Let There Be Light

Modern cars are showcases of technology. Here we look at some of these cutting-edge developments shaping headlight technology and lighting in our cars.

In the 1980s, headlights began to evolve beyond their simple bulb, glass lens and concave mirror construction. The optics to distribute the light in the desired pattern were integrated in different way and headlight technology suddenly began to move forward at a rapid pace.

Headlight casings moved on from glass to plastic, new light sources came into being, and terms like Xenon and HID came into the public domain. But what do they all mean? How are these lights better and how do they work? Here’s a quick and simple look at some modern lighting systems.


High Intensity Discharge also known as HIDs or Xenons have caught up massively in the new millennia with many car manufactures equipping even their mid-range models with HID lighting. Compared to halogen or normal headlights, there is no filament at all; instead, a high-intensity electric arc produces the light. The high intensity comes from metallic salts vapourised within the arc chamber which can produce more light for a given level of power consumption. The term ‘Xenons’ is used interchangeably with HIDs, due to the fact that the lamps actually contain the noble gas Xenon to help them light up instantly. The distinctive blue light of HID lamps makes them easy to identify. Skoda Auto pioneered the introduction of HID lamps in the legendary Octavia when cars even in segments above offered conventional lighting. Projector lamps are small, sealed units that look like mini torch heads placed inside the headlamp enclosure. These compact units contain all the light-making hardware and comprise a light source at one end and a lens with a very high curvature at the other. A shade or mask located between the lamp and the lens also allows the beam to be altered, so you can get both dip and full lights from the same unit. It is important to remember that projectors are a type of lamp, and can be paired with a HID light source. Skoda Auto set the trend to offer projector lens headlamps in the Indian market.


The technology, bases on the dynamic headlamps control system, revolves around sensors which measure speed, steering angle and yaw rate. This, in turn, controls the motors controlling the main lights to ensure that the road ahead is always adequately lit irrespective of change in direction. So when you take a sharp turn, the headlights turn to light up what would otherwise have been a dark road. Some systems can even dip the headlight when they ‘sense’ the headlights of another oncoming car. The advanced second-generation AFS II adaptive Frontlight System on the new Skoda Superb even adapts further to dynamic and static loading and also to change in weather conditions such as rain.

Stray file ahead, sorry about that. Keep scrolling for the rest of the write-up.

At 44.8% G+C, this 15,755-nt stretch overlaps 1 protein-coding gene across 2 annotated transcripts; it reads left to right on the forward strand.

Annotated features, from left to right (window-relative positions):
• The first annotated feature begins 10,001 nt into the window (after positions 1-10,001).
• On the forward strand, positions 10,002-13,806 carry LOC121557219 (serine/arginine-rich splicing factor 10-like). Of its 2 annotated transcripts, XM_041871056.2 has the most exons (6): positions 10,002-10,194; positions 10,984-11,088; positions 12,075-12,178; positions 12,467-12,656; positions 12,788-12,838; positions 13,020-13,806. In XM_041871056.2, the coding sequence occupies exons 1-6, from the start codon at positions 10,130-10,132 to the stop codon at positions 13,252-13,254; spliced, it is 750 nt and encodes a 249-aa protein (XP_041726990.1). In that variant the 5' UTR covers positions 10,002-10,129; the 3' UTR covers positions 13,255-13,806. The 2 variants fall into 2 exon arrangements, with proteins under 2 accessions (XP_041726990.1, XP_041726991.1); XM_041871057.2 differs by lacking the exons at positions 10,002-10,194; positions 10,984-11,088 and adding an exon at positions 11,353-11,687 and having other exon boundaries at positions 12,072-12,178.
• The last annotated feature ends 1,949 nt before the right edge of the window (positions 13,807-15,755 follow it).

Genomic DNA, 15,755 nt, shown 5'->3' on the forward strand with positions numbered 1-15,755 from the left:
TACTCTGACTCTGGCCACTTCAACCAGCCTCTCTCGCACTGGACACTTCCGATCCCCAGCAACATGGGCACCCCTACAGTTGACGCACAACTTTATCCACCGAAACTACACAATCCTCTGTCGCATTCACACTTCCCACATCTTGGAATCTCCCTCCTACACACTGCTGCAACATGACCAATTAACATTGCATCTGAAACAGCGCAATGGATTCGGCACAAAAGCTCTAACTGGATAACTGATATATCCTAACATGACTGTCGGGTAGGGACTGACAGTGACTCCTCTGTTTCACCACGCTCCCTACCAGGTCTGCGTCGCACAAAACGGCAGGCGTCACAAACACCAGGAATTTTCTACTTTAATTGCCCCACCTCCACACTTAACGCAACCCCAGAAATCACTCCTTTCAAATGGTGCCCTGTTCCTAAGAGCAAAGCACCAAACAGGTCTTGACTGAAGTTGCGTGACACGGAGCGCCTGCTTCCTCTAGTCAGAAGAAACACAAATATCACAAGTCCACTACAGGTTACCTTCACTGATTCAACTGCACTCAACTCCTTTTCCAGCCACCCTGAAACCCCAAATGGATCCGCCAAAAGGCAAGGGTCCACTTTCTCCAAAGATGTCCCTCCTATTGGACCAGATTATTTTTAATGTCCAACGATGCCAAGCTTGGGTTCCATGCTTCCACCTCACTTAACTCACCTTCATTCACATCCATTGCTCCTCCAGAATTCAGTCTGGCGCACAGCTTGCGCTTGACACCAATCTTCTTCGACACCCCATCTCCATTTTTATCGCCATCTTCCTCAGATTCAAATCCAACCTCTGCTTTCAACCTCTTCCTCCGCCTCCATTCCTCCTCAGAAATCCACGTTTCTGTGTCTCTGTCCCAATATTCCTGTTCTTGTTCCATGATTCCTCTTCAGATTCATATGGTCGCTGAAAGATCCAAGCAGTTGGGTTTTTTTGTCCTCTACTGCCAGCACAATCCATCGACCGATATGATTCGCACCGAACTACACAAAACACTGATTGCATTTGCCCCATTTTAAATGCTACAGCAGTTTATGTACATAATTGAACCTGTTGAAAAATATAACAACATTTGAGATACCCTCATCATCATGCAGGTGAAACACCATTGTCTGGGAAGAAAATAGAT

Additionally, Corner Function is incorporated in the front fog lamps, which switches on the right or left fog light separately – depending on the steering angle or by switching on the turn signal lights for the relevant side. It prevents blind spots created by dark areas around corners by lighting the space the car is about to turn into.


These differ from normal headlights because they don’t have a filament. They are illuminated solely by the movement of electrons in a semiconductor and this simplicity allows LEDs to produce a very strong beam of light from a relatively small area. And because they can be configured any way you want them to be, they allow design to push the envelope of headlight design. Up until recently. LEDs were too expensive to use for most lighting applications because they are built around advanced semiconductor material. The price of semiconductor device has plummeted over the past decade, however, making LEDs a more cost-effective lighting option for a wide range of situations. While they may be more expensive than incandescent lights up front, their lower cost in the long run can make them a better buy. This is the future. True to its tradition of always pioneering cutting edge technology across its range, Skoda Auto already offers LED lighting across the high performance RS model line. 

Source: Autocar July 20111

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